The New Ratings Game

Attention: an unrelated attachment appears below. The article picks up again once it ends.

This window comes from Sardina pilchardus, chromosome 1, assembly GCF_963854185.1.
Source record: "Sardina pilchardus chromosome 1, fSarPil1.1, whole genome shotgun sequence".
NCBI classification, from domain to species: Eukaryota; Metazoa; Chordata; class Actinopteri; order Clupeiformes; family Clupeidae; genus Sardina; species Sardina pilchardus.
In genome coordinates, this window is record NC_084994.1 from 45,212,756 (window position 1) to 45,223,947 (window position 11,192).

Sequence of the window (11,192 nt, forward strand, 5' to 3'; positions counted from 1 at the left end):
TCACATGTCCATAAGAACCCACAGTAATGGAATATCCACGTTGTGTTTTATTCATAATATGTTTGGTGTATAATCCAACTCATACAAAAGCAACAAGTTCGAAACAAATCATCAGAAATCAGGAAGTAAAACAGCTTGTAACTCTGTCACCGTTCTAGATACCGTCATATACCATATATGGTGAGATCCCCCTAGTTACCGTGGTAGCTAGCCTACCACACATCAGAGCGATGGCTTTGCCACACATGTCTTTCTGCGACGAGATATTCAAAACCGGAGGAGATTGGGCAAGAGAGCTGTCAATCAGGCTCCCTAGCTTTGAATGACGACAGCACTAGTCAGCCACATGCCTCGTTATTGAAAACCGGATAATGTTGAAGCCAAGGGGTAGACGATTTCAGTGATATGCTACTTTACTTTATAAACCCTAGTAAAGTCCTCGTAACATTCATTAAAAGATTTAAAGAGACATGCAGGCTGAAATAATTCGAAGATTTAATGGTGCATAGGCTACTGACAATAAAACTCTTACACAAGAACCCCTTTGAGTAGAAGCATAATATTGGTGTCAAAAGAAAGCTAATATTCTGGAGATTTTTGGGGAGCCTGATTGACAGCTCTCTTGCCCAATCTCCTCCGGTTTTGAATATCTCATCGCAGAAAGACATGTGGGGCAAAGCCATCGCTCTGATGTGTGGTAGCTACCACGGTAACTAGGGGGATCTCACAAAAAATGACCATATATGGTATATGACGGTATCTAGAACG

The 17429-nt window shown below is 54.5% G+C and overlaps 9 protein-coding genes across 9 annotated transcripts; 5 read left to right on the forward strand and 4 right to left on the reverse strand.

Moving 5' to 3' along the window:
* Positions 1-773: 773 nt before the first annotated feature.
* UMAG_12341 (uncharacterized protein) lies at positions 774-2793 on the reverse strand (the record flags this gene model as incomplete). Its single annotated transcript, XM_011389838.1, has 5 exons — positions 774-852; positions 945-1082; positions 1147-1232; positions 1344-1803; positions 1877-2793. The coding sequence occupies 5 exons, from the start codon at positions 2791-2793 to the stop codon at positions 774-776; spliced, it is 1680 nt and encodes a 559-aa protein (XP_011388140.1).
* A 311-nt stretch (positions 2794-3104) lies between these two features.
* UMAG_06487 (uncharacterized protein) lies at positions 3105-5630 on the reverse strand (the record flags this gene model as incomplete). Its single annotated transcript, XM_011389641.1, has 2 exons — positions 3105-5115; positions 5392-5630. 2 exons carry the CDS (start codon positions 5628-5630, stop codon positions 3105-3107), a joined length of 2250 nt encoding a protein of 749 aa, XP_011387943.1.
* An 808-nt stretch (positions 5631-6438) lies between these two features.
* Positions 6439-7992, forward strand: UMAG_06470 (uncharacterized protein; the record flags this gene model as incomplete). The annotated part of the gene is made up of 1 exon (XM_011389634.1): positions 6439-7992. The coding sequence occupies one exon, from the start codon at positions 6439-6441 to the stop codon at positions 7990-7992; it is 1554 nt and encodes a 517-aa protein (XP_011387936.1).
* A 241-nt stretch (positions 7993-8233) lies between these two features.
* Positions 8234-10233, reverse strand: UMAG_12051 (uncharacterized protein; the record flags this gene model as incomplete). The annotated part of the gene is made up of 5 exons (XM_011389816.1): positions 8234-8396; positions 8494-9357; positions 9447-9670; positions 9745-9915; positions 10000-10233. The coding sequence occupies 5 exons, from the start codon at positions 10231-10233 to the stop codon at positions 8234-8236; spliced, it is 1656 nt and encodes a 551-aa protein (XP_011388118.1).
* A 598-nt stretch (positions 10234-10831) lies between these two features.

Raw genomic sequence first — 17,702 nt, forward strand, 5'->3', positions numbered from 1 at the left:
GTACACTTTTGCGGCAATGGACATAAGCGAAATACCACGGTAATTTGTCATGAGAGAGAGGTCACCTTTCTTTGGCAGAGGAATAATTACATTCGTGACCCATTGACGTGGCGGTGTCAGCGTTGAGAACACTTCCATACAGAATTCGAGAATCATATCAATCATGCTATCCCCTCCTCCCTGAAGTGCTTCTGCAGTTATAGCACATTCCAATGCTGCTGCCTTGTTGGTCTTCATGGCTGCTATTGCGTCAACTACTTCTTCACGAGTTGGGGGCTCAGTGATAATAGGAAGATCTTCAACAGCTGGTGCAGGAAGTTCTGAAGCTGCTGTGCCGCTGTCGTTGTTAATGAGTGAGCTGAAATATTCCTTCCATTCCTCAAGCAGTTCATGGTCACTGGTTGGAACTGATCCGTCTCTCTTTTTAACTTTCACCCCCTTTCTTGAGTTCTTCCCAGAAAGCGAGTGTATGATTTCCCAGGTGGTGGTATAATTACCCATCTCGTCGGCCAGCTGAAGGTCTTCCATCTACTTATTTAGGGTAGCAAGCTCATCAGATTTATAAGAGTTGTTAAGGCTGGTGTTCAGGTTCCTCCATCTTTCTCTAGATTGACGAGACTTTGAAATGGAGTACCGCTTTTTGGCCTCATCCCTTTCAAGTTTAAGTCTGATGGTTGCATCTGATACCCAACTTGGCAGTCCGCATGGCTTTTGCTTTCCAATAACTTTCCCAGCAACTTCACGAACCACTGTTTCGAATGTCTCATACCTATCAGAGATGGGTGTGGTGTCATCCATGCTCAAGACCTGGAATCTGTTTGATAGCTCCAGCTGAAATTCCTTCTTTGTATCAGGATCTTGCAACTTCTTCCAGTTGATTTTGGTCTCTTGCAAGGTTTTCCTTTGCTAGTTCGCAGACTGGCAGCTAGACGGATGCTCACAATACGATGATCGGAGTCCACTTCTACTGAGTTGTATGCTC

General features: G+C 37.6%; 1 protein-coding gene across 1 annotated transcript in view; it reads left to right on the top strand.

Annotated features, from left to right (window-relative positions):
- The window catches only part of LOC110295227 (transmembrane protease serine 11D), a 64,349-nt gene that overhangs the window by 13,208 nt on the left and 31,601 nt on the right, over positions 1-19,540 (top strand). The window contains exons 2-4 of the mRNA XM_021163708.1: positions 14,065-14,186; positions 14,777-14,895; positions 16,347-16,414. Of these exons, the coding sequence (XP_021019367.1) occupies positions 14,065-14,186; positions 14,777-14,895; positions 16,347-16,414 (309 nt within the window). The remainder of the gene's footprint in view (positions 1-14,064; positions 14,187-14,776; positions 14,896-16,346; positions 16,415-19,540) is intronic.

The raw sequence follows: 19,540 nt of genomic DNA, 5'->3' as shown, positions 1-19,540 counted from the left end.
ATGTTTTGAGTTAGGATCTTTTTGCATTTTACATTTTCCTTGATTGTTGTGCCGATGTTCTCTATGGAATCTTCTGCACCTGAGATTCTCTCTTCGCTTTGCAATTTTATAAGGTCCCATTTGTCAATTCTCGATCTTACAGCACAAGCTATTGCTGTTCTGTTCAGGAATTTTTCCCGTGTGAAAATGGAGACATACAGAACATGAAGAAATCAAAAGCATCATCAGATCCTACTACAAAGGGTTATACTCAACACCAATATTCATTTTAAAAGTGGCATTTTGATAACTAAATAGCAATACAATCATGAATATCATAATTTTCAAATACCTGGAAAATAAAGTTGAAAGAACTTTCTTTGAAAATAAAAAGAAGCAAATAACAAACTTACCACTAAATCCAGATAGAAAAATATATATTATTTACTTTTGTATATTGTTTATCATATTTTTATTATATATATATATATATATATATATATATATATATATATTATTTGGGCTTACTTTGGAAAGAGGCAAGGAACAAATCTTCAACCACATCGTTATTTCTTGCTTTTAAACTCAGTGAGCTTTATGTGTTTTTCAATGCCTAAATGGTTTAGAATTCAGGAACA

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WASHINGTON, D.C.: When President Clinton signed the massive telecommunications reform bill into law earlier this month, he put the television industry under an uncomfortable mandate: come up with a system to rate the violent content of programs, or else a government panel would impose one. Thursday, television industry leaders said they would rather rate content on their own. Emerging from a meeting at the White House, 30 industry executives announced they have agreed to create a system similar to the one used to rate movies, which describes the violent and sexual content of programs. The driving force behind a decision that the industry has staunchly resisted for years was a provision in the telecom bill calling for the v-chip, a computer chip to be installed in most television sets that would allow parents to block out programs that have been rated as high in violence or other objectionable material. The chip is useless until a ratings system is established. Now comes the difficult task of hammering out just how the ratings will be derived. Industry leaders are a long way from agreement on whether cartoons and news magazines should be rated, or how to rate soap operas. Reaching some sort of consensus should take at least six months. A final system is not expected to be in place until next January.